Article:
Hubert "Son" Joseph Workhorse
Not having spoken with him for a couple of weeks, I paid little regard, thinking merely our paths had simply not crossed after regular Sunday mass at the Cathedral chapel where he served for several years as the maintenance man and Lay Associate in bringing holy communion to the homeless and otherwise less fortunate, I gave no thought, thinking the timeless Hubert "Son" Joseph was going about business as usual. Actually, in the interim I had occasion to converse with his son Mickey, but it was, indeed his mother who was the subject as she had recently not been well. In pragmatic manner the younger man glossed over the abiding difficulty older folks encounter in surrendering the past to the future. Little did we know we would be faced with Mr. Joseph's departure from our midst and in a very fleeting moment!
My first knowledge of Hubert Nicholas Joseph was of him as a more advance student at Roseau Boys School at Newtown and as a boy scout. This says it all. The school was synonymous with the love of excellence laid by headmasters like the legendary Zephaniah Josephs and others. "Excelsior" was the word and "not I can't, but I'll try!" Those were the mottos printed on the walls of this hallowed institution, the oldest school in Dominica. Then, too, being a scout meant aspiring to the best a young man might dream of for the betterment of himself, his family and society.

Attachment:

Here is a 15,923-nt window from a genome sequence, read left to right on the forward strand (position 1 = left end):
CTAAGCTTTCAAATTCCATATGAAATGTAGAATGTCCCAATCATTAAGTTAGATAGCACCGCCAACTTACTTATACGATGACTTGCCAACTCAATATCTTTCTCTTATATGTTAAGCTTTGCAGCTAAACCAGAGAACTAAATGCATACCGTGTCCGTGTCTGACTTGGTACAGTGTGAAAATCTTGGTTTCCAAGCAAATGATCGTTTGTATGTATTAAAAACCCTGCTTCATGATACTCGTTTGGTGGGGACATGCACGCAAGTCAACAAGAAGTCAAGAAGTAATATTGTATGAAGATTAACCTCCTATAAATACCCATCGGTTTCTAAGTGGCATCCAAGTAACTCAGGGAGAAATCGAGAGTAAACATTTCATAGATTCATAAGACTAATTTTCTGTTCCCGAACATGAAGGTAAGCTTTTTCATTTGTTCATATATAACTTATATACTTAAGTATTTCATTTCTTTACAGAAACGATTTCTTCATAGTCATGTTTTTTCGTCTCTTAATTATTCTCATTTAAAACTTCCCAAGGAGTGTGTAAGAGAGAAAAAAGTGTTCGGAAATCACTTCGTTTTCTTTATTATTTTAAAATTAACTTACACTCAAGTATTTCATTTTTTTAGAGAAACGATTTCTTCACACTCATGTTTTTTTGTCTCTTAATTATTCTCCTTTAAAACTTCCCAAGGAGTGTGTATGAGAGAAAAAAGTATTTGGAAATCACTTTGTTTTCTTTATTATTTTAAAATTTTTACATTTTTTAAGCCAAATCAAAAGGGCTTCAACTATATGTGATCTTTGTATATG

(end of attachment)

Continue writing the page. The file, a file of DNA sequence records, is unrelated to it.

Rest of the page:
Inimitably among our schools, Roseau Boys School meant football as well. On mornings during fine weather half the school kicked up and the rest kicked down on the New Town Savannah. I am reminded there was a certain pride of belonging as to the direction in which you kicked – up or down the sloping ground. Thus, as means to identifying an individual, recourse would be made as to the direction in which he kicked and the part of the field he generally occupied!
We cannot confirm the direction Hubert Joseph kicked. However, he did well enough to attract the attention of Dominica fullback and then school teacher Carlton Felix sufficiently to gain a place with the awesome club Notre Dame. My later perceptive years did not allow me to rate him as a stylish footballer. Superficially, he was more guts than grace. He was never going to challenge Allan Guye for the place of centre half. His virtues bracketed him with mortals like Jerome Hurtault and Goddard Doctrove to inherit the mantle of Vivian "Vers" Benoit at right half or left half for either Notre Dame or Dominica. Let it be said that his pugnacity never wavered and his was the glory of making it unto the Dominica side.